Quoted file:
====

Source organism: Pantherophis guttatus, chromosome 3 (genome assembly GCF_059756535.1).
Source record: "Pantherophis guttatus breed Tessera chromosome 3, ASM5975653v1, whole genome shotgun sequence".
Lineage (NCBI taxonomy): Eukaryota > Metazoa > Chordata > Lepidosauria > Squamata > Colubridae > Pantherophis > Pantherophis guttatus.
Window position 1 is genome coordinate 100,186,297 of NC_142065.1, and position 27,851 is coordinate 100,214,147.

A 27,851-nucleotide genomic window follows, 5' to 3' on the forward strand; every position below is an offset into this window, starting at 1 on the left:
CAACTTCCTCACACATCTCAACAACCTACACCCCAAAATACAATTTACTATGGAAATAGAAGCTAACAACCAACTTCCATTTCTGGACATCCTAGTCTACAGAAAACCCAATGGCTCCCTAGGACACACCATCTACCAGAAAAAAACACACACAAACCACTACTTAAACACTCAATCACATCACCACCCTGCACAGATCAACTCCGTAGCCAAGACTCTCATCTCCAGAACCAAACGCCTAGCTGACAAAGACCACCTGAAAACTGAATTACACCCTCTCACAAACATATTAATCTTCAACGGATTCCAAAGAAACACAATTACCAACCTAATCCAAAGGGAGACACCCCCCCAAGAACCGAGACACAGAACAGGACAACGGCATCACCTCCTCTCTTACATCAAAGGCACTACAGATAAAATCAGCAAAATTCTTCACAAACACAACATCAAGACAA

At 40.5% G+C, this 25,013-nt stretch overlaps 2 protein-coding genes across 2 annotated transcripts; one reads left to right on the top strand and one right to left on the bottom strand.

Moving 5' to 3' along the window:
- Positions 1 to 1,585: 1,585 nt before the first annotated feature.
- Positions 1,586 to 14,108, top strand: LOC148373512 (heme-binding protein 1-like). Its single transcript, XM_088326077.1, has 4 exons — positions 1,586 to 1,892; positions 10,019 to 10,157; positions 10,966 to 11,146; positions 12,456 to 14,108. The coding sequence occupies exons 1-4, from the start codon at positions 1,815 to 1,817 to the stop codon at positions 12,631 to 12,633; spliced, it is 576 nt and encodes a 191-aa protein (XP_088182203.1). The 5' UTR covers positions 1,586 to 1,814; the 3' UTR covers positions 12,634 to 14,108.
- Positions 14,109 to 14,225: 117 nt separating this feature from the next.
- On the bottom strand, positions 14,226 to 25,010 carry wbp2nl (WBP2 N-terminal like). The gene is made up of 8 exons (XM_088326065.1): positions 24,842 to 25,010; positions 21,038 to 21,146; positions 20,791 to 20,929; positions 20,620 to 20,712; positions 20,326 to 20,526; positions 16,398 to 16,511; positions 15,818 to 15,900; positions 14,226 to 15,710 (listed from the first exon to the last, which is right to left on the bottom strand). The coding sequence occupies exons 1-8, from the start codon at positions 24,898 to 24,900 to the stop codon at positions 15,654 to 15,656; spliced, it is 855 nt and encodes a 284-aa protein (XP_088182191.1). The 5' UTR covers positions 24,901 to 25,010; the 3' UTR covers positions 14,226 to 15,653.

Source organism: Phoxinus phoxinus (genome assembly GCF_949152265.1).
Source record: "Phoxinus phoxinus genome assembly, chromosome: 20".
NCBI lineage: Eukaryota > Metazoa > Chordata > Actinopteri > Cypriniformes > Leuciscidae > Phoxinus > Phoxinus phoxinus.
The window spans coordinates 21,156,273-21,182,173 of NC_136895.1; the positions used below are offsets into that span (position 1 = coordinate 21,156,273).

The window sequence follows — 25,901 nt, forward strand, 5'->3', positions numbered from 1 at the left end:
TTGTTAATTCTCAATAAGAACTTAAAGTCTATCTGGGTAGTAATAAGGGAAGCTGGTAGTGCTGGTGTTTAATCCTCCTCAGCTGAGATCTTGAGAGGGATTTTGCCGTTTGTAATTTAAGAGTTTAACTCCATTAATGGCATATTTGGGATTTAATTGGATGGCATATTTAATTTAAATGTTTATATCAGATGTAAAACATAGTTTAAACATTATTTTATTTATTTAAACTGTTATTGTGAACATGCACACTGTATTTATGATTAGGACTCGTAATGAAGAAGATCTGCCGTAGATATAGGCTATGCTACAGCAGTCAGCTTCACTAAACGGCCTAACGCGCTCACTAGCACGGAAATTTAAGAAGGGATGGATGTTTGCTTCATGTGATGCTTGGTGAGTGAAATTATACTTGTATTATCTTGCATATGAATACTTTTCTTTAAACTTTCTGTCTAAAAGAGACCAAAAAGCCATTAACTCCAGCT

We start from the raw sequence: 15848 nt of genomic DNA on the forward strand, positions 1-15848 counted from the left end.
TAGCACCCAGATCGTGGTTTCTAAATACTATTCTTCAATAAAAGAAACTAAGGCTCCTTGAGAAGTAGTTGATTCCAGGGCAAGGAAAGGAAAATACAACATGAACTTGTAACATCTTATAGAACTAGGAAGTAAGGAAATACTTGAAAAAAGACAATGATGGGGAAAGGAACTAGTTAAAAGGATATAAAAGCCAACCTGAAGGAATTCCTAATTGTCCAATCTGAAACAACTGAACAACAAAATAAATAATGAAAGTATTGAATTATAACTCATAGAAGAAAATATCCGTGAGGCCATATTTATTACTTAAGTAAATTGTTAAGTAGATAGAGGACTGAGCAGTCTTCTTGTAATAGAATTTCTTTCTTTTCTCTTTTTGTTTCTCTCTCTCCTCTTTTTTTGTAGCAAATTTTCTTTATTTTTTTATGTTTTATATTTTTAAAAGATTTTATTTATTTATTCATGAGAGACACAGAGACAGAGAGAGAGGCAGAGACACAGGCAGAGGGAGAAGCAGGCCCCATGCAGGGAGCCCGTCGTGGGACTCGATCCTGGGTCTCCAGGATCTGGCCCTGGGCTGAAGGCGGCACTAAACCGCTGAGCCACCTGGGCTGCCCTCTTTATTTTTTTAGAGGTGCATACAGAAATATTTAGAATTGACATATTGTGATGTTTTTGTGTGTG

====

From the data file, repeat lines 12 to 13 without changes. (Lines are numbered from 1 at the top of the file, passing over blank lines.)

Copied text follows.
- On the bottom strand, positions 14,226 to 25,010 carry wbp2nl (WBP2 N-terminal like). The gene is made up of 8 exons (XM_088326065.1): positions 24,842 to 25,010; positions 21,038 to 21,146; positions 20,791 to 20,929; positions 20,620 to 20,712; positions 20,326 to 20,526; positions 16,398 to 16,511; positions 15,818 to 15,900; positions 14,226 to 15,710 (listed from the first exon to the last, which is right to left on the bottom strand). The coding sequence occupies exons 1-8, from the start codon at positions 24,898 to 24,900 to the stop codon at positions 15,654 to 15,656; spliced, it is 855 nt and encodes a 284-aa protein (XP_088182191.1). The 5' UTR covers positions 24,901 to 25,010; the 3' UTR covers positions 14,226 to 15,653.

Source organism: Phoxinus phoxinus (genome assembly GCF_949152265.1).